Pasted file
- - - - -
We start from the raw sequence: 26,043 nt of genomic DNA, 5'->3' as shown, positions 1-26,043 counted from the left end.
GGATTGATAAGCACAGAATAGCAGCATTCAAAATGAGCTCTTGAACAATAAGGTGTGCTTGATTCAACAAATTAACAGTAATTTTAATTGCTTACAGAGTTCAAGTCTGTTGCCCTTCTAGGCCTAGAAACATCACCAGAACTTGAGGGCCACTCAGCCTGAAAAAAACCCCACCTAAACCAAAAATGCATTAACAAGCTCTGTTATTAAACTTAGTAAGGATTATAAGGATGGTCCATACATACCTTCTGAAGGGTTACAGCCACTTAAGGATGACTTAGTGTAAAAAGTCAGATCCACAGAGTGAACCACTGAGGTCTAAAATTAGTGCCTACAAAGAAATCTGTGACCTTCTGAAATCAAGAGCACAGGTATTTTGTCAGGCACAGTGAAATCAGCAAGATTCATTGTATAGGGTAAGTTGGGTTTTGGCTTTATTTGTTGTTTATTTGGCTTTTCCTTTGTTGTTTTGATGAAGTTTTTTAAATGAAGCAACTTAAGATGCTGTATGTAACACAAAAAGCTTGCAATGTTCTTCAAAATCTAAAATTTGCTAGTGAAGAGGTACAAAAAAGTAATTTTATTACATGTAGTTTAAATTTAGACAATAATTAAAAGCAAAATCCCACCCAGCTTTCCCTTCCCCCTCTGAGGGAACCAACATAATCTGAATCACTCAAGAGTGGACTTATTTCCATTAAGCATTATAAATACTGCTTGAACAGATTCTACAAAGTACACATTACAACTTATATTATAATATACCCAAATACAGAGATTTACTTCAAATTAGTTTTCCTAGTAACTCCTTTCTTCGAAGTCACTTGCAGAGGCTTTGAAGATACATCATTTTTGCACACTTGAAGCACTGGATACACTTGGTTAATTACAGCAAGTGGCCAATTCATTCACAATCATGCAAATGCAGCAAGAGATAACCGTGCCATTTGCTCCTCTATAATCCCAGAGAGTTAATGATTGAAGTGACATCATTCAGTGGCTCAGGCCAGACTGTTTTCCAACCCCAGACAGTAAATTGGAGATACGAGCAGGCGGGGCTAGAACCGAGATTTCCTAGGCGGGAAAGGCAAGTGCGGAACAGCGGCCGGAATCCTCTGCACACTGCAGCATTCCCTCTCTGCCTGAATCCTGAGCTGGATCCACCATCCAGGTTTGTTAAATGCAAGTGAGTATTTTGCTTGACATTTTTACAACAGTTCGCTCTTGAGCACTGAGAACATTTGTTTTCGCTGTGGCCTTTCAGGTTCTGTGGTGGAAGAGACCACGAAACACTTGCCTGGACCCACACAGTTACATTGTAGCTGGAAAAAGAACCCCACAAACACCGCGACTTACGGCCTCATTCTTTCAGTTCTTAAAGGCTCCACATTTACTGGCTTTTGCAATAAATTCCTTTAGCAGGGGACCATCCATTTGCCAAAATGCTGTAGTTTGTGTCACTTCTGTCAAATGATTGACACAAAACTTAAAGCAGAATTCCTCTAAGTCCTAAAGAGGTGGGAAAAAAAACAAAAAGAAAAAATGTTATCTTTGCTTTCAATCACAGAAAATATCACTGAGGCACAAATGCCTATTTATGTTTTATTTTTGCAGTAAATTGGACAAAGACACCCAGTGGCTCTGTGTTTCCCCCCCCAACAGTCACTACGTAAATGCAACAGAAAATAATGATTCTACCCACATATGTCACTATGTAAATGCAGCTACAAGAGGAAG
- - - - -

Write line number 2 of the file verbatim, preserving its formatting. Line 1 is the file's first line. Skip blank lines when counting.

GGATTGATAAGCACAGAATAGCAGCATTCAAAATGAGCTCTTGAACAATAAGGTGTGCTTGATTCAACAAATTAACAGTAATTTTAATTGCTTACAGAGTTCAAGTCTGTTGCCCTTCTAGGCCTAGAAACATCACCAGAACTTGAGGGCCACTCAGCCTGAAAAAAACCCCACCTAAACCAAAAATGCATTAACAAGCTCTGTTATTAAACTTAGTAAGGATTATAAGGATGGTCCATACATACCTTCTGAAGGGTTACAGCCACTTAAGGATGACTTAGTGTAAAAAGTCAGATCCACAGAGTGAACCACTGAGGTCTAAAATTAGTGCCTACAAAGAAATCTGTGACCTTCTGAAATCAAGAGCACAGGTATTTTGTCAGGCACAGTGAAATCAGCAAGATTCATTGTATAGGGTAAGTTGGGTTTTGGCTTTATTTGTTGTTTATTTGGCTTTTCCTTTGTTGTTTTGATGAAGTTTTTTAAATGAAGCAACTTAAGATGCTGTATGTAACACAAAAAGCTTGCAATGTTCTTCAAAATCTAAAATTTGCTAGTGAAGAGGTACAAAAAAGTAATTTTATTACATGTAGTTTAAATTTAGACAATAATTAAAAGCAAAATCCCACCCAGCTTTCCCTTCCCCCTCTGAGGGAACCAACATAATCTGAATCACTCAAGAGTGGACTTATTTCCATTAAGCATTATAAATACTGCTTGAACAGATTCTACAAAGTACACATTACAACTTATATTATAATATACCCAAATACAGAGATTTACTTCAAATTAGTTTTCCTAGTAACTCCTTTCTTCGAAGTCACTTGCAGAGGCTTTGAAGATACATCATTTTTGCACACTTGAAGCACTGGATACACTTGGTTAATTACAGCAAGTGGCCAATTCATTCACAATCATGCAAATGCAGCAAGAGATAACCGTGCCATTTGCTCCTCTATAATCCCAGAGAGTTAATGATTGAAGTGACATCATTCAGTGGCTCAGGCCAGACTGTTTTCCAACCCCAGACAGTAAATTGGAGATACGAGCAGGCGGGGCTAGAACCGAGATTTCCTAGGCGGGAAAGGCAAGTGCGGAACAGCGGCCGGAATCCTCTGCACACTGCAGCATTCCCTCTCTGCCTGAATCCTGAGCTGGATCCACCATCCAGGTTTGTTAAATGCAAGTGAGTATTTTGCTTGACATTTTTACAACAGTTCGCTCTTGAGCACTGAGAACATTTGTTTTCGCTGTGGCCTTTCAGGTTCTGTGGTGGAAGAGACCACGAAACACTTGCCTGGACCCACACAGTTACATTGTAGCTGGAAAAAGAACCCCACAAACACCGCGACTTACGGCCTCATTCTTTCAGTTCTTAAAGGCTCCACATTTACTGGCTTTTGCAATAAATTCCTTTAGCAGGGGACCATCCATTTGCCAAAATGCTGTAGTTTGTGTCACTTCTGTCAAATGATTGACACAAAACTTAAAGCAGAATTCCTCTAAGTCCTAAAGAGGTGGGAAAAAAAACAAAAAGAAAAAATGTTATCTTTGCTTTCAATCACAGAAAATATCACTGAGGCACAAATGCCTATTTATGTTTTATTTTTGCAGTAAATTGGACAAAGACACCCAGTGGCTCTGTGTTTCCCCCCCCAACAGTCACTACGTAAATGCAACAGAAAATAATGATTCTACCCACATATGTCACTATGTAAATGCAGCTACAAGAGGAAG